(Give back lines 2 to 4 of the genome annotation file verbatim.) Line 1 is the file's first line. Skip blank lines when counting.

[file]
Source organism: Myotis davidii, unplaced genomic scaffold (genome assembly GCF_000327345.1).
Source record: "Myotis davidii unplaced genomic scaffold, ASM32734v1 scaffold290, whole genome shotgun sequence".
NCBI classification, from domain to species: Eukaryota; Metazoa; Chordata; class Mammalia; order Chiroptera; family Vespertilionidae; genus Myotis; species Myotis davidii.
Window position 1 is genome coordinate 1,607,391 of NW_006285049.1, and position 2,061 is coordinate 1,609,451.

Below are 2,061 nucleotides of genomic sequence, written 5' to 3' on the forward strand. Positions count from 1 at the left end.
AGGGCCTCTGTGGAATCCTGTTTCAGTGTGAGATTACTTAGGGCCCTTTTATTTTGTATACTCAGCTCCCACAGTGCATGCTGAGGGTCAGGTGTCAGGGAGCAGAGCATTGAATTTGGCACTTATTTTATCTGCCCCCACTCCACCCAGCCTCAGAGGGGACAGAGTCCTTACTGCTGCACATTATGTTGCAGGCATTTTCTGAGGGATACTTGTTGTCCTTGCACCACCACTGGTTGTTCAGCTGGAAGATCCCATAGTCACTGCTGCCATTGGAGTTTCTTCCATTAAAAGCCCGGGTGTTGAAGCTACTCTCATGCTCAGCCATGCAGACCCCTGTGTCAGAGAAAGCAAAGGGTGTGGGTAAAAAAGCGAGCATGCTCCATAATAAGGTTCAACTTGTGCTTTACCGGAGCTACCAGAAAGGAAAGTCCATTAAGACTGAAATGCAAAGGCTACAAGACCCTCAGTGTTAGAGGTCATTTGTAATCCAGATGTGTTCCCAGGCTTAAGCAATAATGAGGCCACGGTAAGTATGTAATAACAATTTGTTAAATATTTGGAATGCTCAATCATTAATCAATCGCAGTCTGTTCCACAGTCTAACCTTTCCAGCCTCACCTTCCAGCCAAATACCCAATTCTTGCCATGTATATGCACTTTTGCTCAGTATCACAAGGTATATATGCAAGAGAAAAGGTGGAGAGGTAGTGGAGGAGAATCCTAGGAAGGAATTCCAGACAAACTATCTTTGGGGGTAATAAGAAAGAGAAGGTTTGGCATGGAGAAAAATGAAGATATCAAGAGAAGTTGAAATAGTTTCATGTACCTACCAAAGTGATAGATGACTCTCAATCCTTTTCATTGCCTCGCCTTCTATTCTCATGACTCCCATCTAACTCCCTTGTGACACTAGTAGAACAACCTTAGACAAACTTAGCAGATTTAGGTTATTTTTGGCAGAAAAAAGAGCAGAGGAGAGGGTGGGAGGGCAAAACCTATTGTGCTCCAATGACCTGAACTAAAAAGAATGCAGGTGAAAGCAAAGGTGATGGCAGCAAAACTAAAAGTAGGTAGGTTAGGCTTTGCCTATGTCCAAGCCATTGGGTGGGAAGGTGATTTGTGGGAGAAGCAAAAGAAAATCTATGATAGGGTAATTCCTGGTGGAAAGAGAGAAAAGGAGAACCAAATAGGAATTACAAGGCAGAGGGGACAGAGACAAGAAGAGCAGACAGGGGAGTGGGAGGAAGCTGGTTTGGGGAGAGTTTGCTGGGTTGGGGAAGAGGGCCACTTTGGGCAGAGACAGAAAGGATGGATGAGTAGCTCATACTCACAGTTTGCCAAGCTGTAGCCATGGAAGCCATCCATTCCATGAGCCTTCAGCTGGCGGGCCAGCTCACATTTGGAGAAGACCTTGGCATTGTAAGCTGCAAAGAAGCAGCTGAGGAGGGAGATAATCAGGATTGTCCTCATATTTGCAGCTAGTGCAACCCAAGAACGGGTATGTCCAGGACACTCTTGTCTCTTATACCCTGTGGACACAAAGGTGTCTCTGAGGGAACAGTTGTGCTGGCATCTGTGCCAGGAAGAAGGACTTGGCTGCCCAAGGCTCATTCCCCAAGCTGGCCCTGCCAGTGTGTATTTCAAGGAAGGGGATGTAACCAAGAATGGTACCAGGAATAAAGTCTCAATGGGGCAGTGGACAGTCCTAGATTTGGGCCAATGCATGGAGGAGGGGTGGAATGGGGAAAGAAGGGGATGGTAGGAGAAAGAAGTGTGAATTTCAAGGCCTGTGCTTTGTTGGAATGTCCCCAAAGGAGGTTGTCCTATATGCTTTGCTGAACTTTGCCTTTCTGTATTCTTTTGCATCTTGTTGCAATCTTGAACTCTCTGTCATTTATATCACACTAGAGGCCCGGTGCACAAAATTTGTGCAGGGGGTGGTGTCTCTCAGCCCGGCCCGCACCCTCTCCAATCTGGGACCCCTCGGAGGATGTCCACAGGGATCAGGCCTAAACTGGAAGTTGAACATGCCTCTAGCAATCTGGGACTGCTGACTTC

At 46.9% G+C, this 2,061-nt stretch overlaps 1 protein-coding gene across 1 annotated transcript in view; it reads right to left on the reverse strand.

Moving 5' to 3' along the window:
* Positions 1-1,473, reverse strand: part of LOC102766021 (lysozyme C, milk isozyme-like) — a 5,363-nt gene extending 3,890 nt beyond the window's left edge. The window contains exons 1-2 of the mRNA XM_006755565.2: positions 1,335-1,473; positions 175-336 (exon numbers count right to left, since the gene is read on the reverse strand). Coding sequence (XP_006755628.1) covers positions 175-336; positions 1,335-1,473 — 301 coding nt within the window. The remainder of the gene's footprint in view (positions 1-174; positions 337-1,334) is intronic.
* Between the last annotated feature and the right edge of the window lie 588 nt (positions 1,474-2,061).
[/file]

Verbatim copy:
Source record: "Myotis davidii unplaced genomic scaffold, ASM32734v1 scaffold290, whole genome shotgun sequence".
NCBI classification, from domain to species: Eukaryota; Metazoa; Chordata; class Mammalia; order Chiroptera; family Vespertilionidae; genus Myotis; species Myotis davidii.
Window position 1 is genome coordinate 1,607,391 of NW_006285049.1, and position 2,061 is coordinate 1,609,451.